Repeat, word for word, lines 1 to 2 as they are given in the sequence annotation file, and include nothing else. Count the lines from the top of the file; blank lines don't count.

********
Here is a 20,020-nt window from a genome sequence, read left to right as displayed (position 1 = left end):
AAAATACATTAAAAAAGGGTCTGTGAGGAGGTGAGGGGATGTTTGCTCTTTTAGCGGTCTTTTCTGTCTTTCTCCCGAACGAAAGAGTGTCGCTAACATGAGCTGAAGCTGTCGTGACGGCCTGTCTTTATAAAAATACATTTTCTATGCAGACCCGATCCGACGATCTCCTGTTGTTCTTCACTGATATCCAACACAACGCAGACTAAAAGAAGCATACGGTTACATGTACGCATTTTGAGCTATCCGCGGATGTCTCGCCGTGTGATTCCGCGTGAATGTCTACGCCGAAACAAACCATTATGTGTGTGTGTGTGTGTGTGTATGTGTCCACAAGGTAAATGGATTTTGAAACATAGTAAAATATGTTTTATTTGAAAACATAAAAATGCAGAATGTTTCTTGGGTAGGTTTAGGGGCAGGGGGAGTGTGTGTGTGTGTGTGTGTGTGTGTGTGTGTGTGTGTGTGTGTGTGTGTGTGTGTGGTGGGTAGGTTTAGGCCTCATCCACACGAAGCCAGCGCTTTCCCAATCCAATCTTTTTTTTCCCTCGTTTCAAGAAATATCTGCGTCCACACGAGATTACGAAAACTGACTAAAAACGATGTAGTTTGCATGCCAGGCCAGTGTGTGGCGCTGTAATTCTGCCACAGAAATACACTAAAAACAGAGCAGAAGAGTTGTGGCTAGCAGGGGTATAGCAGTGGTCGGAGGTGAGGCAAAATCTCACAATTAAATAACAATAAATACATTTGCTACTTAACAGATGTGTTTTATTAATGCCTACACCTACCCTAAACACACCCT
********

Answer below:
Here is a 20,020-nt window from a genome sequence, read left to right as displayed (position 1 = left end):
AAAATACATTAAAAAAGGGTCTGTGAGGAGGTGAGGGGATGTTTGCTCTTTTAGCGGTCTTTTCTGTCTTTCTCCCGAACGAAAGAGTGTCGCTAACATGAGCTGAAGCTGTCGTGACGGCCTGTCTTTATAAAAATACATTTTCTATGCAGACCCGATCCGACGATCTCCTGTTGTTCTTCACTGATATCCAACACAACGCAGACTAAAAGAAGCATACGGTTACATGTACGCATTTTGAGCTATCCGCGGATGTCTCGCCGTGTGATTCCGCGTGAATGTCTACGCCGAAACAAACCATTATGTGTGTGTGTGTGTGTGTGTATGTGTCCACAAGGTAAATGGATTTTGAAACATAGTAAAATATGTTTTATTTGAAAACATAAAAATGCAGAATGTTTCTTGGGTAGGTTTAGGGGCAGGGGGAGTGTGTGTGTGTGTGTGTGTGTGTGTGTGTGTGTGTGTGTGTGTGTGTGTGTGTGTGGTGGGTAGGTTTAGGCCTCATCCACACGAAGCCAGCGCTTTCCCAATCCAATCTTTTTTTTCCCTCGTTTCAAGAAATATCTGCGTCCACACGAGATTACGAAAACTGACTAAAAACGATGTAGTTTGCATGCCAGGCCAGTGTGTGGCGCTGTAATTCTGCCACAGAAATACACTAAAAACAGAGCAGAAGAGTTGTGGCTAGCAGGGGTATAGCAGTGGTCGGAGGTGAGGCAAAATCTCACAATTAAATAACAATAAATACATTTGCTACTTAACAGATGTGTTTTATTAATGCCTACACCTACCCTAAACACACCCT